The intersections of Digital Asset Management (DAM) and Customer eXperience Management (CXM or CEM) is an overwhelmingly understudied and underutilized area -- both in theory, and more so in practice. While it is evident that rich media can play a tremendous role in enhancing customer interactions and overall experience, we are not thinking, doing and talking enough about the use cases, specific product features, processes or strategies for employing DAM under the CXM umbrella.
The Problem with DAM in the CXM Context
While I am not attempting to solve all technology world problems here at once, I thought it’d be useful to highlight several areas where DAM and CXM can play together to deliver tangible results for your organization, so that you’re (eventually) able to justify that investment in the CXM technology stack in front of your boss.
Neither DAM nor CXM are new disciplines. DAM’s role has traditionally revolved around helping organizations manage their digital assets (images, videos, audio clips, print materials, etc.) in a more efficient way.
Customer experience management is, simply put, all about fostering customer interactions and turning prospects to buyers to avid advocates and ambassadors of your brand -- and throughout this continued process, making the experience of interacting with your brand the best possible.
Pictures Speak Louder than Words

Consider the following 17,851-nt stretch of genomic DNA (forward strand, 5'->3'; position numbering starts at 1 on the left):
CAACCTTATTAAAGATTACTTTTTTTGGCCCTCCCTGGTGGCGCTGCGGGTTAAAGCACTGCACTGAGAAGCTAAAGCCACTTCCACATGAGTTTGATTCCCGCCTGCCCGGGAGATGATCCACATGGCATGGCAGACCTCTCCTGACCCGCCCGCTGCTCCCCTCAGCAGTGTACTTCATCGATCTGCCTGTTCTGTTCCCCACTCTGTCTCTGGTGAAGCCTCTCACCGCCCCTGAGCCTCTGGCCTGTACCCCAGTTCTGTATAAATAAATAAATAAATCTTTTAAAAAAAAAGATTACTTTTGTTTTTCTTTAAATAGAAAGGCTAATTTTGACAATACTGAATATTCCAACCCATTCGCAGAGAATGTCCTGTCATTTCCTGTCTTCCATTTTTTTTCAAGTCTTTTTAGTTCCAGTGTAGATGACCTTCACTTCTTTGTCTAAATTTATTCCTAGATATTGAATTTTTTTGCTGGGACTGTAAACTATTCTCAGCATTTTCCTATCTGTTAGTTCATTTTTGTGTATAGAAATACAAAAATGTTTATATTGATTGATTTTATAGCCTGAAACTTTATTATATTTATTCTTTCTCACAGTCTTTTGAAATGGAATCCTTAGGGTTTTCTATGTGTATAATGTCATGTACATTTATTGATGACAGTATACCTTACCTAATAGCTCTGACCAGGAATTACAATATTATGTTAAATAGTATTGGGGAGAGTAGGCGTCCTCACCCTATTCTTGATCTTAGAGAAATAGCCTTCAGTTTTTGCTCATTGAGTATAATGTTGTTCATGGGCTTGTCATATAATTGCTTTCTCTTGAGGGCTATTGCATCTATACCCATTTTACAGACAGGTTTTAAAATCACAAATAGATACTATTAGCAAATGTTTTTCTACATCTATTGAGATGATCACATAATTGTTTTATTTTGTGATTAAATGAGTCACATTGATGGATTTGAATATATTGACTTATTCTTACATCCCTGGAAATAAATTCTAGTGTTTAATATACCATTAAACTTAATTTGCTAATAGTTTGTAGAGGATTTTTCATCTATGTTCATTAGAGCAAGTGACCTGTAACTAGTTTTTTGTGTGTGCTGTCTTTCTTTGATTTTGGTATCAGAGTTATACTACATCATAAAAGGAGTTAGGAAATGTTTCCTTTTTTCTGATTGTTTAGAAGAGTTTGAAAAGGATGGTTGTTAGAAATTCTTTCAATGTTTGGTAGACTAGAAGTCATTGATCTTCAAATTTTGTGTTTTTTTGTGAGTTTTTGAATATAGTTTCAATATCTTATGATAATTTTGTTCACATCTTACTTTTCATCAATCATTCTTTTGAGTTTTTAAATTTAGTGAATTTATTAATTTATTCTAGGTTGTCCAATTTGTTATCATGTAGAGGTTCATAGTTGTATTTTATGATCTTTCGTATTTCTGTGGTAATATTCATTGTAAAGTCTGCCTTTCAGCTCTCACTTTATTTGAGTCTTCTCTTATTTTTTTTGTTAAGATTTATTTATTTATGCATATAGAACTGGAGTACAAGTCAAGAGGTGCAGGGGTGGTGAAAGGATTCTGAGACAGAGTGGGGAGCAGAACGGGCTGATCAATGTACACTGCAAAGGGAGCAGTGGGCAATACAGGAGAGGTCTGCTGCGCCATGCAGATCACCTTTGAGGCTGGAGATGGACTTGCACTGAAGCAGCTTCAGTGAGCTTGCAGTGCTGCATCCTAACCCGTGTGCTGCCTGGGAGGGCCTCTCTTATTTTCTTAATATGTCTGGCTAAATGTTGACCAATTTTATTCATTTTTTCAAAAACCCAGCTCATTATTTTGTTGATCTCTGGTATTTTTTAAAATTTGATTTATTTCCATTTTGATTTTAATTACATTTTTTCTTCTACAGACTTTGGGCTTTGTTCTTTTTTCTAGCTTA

It seems obvious that DAM can play a great role in supporting your CXM strategy. In reality, we rarely talk about these two in the same breath. Often, there’s more siloed focus on content (web experience management), or content marketing, or customer service, or CRM, or marketing optimization -- which are all important elements.
The value of DAM is too often being underplayed, as it sits on the back burner, or doesn’t find its place in a specific department. I think this is a sad mistake and a lost business opportunity. If you want to provide that engaging and consistent customer experience, there’s one old adage I would like to remind you of: pictures speak louder than words.
Visuals in the form of video and images are more effective than the written word. But the effect is even stronger when pictures are coupled with words. Put those two together the next time you’re creating an FAQ or help file for your customers. They will thank you.
Visuals have a great power over a human’s mind. Use this to your business advantage by making sure there are integration hooks between the often siloed Web Content and Experience Management (WCXM) and DAM systems that are part of your CXM technological landscape.